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Interest in 885 Davenport Rd. wasn’t dampened by the weather or a new federal rule that affected the amount of down payments.
Interest in 885 Davenport Rd. wasn’t dampened by the weather or a new federal rule that affected the amount of down payments.

Mortgage rules and winter weather can’t chill home buyers Add to ...

New, tighter mortgage rules didn’t stop 13 rival bidders from submitting offers for a semi-detached house in central Toronto on Tuesday. The Family Day holiday, a record cold snap and a snowstorm didn’t seem to slow them down either.

Industry watchers are waiting to see if the action in Canada’s most frantic real estate markets will ease off a bit now that the federal government’s new rules surrounding mortgage insurance have come into effect.

The semi-detached house on Davenport Road near Christie Street was listed with an asking price of $599,900, which means it falls into the segment of the market affected by the new rules.

Real estate agent Geoffrey Grace of ReMax Hallmark Realty Ltd. reports that the house had about 130 showings. Another 60 groups passed through the weekend open houses.

The five-bedroom house is currently divided into flats and has three kitchens. New owners could keep it as an investment property or tear out some of the kitchens to restore it to use as a single-family home.

Either way, the number of people vying for it suggests that buyers aren’t ready to pause yet.

January was unusually busy for the first month of the year. El Nino likely played a part as milder-than-normal temperatures wafted across much of the country.

But real estate agents have also reported that some house hunters – especially those in the pricey markets of Toronto and Vancouver – were particularly motivated to edge out other buyers in January as they attempted to clamber into the market before the new down-payment regulations took effect.

Numbers from the Canadian Real Estate Association show that the average sale price in Canada jumped 17 per cent in January from a year earlier.

Once again, the Greater Toronto Area and Lower Mainland of British Columbia pushed up the national numbers even as Calgary, Edmonton and B.C.’s Okanagan region were in decline.

CREA president Pauline Aunger said the organization had expected buyers of single family houses to bring forward their purchases in an effort to get into the market before tightened mortgage regulations took effect this week.

Sales across the country jumped 8 per cent in January compared with the same month in 2015. In the GTA, sales rose 7.3 per cent from a year earlier, in Greater Vancouver, 32.1 per cent, and in B.C.’s Fraser Valley, 58.1 per cent.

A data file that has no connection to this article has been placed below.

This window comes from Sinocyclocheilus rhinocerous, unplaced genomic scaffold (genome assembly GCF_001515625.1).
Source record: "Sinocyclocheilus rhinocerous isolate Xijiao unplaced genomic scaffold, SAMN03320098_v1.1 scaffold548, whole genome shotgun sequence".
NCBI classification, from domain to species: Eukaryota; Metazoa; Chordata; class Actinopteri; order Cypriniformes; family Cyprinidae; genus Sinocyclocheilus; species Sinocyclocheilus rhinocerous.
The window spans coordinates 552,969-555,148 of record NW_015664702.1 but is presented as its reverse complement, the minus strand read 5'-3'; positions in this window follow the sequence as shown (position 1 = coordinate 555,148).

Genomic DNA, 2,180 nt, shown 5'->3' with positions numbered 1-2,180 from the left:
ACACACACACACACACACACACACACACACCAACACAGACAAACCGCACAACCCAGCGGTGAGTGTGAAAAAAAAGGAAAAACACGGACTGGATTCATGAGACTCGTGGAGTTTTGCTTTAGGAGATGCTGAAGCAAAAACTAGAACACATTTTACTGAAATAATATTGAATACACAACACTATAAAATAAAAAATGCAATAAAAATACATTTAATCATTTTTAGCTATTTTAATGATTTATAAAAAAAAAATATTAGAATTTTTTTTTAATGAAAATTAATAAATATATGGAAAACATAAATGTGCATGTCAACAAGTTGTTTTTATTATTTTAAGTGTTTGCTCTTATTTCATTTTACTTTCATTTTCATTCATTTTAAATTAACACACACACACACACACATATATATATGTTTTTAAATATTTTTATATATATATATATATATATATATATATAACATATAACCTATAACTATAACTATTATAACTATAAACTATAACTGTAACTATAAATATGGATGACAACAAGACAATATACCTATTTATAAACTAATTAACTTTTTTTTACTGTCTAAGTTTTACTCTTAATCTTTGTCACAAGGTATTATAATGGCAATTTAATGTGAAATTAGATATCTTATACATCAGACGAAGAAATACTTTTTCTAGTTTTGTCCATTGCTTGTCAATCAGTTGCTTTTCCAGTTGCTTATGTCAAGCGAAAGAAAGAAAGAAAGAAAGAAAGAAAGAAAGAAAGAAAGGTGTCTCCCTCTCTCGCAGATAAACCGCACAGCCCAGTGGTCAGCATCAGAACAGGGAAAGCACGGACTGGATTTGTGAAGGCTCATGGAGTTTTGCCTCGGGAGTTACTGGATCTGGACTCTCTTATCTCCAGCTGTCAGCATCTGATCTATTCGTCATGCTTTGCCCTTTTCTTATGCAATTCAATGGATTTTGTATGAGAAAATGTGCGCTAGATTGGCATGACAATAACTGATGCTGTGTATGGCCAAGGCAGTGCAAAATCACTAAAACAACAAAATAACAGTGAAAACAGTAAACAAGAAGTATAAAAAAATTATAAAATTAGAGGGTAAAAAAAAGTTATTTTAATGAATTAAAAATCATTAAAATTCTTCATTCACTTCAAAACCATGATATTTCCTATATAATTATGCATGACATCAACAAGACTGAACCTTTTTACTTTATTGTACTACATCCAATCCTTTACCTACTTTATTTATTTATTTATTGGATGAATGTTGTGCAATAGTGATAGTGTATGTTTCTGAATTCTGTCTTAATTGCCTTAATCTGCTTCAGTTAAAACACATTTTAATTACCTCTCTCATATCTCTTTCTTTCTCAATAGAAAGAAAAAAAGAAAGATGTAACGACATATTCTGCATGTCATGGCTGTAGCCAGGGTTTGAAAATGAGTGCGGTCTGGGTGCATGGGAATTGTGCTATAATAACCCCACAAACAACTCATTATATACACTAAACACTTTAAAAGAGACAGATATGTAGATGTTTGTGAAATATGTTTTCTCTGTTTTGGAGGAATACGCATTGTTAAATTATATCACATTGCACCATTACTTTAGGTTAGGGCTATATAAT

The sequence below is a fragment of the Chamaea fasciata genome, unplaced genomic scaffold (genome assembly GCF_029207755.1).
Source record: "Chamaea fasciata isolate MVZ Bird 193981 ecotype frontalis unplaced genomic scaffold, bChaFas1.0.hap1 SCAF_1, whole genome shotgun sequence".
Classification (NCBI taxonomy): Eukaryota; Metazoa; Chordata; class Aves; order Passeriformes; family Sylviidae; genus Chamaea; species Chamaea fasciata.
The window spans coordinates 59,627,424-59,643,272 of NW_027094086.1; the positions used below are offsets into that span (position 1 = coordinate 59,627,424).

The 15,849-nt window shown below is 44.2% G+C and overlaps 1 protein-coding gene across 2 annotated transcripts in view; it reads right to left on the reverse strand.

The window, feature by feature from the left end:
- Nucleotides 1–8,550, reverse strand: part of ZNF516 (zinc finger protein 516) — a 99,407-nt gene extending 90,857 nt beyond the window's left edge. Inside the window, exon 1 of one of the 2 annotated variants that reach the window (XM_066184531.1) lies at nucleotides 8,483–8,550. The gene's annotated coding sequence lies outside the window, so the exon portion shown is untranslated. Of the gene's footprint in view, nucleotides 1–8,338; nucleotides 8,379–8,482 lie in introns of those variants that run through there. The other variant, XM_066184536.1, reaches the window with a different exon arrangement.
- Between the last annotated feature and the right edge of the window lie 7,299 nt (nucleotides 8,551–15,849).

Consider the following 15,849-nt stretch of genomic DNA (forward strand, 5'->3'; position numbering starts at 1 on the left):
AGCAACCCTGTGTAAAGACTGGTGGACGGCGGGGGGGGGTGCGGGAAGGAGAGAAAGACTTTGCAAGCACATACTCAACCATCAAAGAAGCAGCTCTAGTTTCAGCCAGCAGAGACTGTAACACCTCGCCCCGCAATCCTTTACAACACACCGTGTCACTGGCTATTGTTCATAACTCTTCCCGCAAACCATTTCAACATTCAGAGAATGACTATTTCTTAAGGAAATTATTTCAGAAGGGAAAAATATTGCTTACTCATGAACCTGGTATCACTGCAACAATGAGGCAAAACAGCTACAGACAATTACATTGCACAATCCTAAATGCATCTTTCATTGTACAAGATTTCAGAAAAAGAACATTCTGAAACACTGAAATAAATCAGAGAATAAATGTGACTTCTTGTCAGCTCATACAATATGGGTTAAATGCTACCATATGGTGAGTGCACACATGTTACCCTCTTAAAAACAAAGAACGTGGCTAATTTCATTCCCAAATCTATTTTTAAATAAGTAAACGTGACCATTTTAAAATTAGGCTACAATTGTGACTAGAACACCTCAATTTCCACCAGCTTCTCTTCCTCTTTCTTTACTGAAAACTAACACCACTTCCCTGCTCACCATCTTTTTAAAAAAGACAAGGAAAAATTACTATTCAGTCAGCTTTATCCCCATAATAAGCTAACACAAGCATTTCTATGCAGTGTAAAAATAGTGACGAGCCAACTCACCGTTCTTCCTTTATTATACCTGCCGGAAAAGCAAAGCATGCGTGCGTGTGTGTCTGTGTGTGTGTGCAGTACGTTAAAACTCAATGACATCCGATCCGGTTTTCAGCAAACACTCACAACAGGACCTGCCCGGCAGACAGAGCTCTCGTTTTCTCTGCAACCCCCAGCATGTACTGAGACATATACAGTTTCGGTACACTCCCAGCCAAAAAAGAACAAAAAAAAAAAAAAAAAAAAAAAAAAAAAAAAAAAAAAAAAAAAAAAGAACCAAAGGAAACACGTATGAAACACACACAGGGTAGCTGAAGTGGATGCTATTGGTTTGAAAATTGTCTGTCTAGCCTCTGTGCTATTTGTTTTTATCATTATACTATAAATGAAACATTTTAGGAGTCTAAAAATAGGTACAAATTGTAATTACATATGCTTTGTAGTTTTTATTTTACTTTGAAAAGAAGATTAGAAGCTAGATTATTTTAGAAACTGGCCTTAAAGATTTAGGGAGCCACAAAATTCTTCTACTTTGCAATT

January sales likely would have been even higher in the GTA and Vancouver area if more listings were available, Ms. Aunger says.

The Toronto Real Estate Board reported this month that the average selling price in the GTA swelled 14.1 per cent in January compared with January, 2015.

Under the federal government’s new rules, the minimum down payment for new insured mortgages rises to 10 per cent from 5 per cent for the portion of the house priced above $500,000. The 5-per-cent minimum for properties up to $500,000 remains unchanged.

Ottawa had already restricted mortgage insurance to homes valued at less than $1-million, and the new regulations leave the minimum down payment for more expensive homes unchanged at 20 per cent.

For those reasons, the rule change affects only a slice of the market but, in Toronto, it’s the segment where many first-time buyers land.

Rick DeClute of DeClute Real Estate Inc. is seeing some pockets of Scarborough swell in popularity as house hunters continue their migration from the core.

Small bungalows that sold for $489,000 just a year or so ago now command more than $600,000, he says. Popular neighbourhoods include Clairlea, Wexford and Maryvale. “They’re just exploding,” he says of the value increases.

Streets running off of Birchmount Road between St. Clair Avenue and Lawrence Avenue provide wide lots that are highly sought-after, he says. “People are looking for a little bit of space and something they can work with.”

In many cases, small houses can be topped up or extended, he says. Some builders are buying a small house on a 70-foot-wide lot, for example, then tearing it down and putting up two houses.

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